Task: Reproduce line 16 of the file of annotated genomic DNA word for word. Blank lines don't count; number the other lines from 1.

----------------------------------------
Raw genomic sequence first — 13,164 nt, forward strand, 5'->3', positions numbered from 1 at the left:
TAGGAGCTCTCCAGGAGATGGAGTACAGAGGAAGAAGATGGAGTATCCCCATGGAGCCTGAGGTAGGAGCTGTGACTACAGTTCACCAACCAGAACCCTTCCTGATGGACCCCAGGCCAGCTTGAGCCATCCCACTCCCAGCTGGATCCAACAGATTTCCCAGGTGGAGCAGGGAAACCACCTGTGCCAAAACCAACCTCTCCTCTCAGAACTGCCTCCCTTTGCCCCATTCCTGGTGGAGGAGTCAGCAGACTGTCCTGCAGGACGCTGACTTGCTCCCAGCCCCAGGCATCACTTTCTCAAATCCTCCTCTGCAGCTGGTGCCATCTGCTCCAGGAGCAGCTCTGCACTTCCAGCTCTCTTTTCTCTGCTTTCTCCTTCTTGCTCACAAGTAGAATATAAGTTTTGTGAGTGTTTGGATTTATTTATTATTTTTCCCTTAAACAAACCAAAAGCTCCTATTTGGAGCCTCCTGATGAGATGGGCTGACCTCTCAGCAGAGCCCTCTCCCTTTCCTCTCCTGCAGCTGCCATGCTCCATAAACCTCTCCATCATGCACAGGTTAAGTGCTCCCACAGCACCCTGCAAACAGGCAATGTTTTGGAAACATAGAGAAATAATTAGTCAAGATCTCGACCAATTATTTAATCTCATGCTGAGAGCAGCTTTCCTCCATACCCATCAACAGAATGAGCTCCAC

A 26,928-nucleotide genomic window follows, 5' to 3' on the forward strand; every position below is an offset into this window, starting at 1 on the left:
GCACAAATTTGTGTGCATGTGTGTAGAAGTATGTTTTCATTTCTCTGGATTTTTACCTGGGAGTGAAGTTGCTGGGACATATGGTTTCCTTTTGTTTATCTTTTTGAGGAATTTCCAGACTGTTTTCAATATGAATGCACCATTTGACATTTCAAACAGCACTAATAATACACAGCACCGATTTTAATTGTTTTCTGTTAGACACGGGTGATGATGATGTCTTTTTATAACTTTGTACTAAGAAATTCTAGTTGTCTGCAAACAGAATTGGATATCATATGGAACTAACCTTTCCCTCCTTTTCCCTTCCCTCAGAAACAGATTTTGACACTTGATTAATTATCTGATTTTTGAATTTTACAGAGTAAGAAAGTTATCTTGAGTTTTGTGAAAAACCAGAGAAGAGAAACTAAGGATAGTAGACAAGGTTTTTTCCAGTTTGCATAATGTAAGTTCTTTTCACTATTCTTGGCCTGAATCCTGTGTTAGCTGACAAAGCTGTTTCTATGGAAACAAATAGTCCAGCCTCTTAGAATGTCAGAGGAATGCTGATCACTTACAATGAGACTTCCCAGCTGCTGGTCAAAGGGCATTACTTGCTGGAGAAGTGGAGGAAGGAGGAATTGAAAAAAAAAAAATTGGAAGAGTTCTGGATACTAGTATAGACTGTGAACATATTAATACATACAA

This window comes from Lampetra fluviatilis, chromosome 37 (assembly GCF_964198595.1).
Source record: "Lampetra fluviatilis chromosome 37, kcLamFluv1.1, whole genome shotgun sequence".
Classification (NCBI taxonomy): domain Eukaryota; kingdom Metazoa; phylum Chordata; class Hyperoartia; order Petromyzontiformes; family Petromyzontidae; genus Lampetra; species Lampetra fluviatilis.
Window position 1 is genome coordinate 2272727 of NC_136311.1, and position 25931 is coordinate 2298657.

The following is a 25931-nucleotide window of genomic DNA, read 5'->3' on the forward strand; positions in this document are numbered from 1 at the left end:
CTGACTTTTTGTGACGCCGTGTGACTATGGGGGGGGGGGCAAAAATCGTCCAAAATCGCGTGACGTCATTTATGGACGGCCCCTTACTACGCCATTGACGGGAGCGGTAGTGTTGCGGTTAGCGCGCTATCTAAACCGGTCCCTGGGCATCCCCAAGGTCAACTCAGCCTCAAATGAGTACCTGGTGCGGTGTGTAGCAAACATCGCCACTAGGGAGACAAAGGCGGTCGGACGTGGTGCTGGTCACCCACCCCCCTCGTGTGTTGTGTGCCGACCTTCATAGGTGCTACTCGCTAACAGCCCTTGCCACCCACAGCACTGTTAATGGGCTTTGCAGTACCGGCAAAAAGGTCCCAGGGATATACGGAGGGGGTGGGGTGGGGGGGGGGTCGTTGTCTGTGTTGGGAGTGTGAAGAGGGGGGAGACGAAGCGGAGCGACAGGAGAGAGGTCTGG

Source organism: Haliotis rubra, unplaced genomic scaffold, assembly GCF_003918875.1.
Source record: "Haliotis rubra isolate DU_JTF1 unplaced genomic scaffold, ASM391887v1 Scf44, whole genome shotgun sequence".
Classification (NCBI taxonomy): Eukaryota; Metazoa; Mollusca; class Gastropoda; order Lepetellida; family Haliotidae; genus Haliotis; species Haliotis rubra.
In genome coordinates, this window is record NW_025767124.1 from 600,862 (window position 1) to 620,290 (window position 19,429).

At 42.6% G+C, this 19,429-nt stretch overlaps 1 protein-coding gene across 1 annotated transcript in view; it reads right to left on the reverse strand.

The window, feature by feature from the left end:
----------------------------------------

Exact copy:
The window, feature by feature from the left end: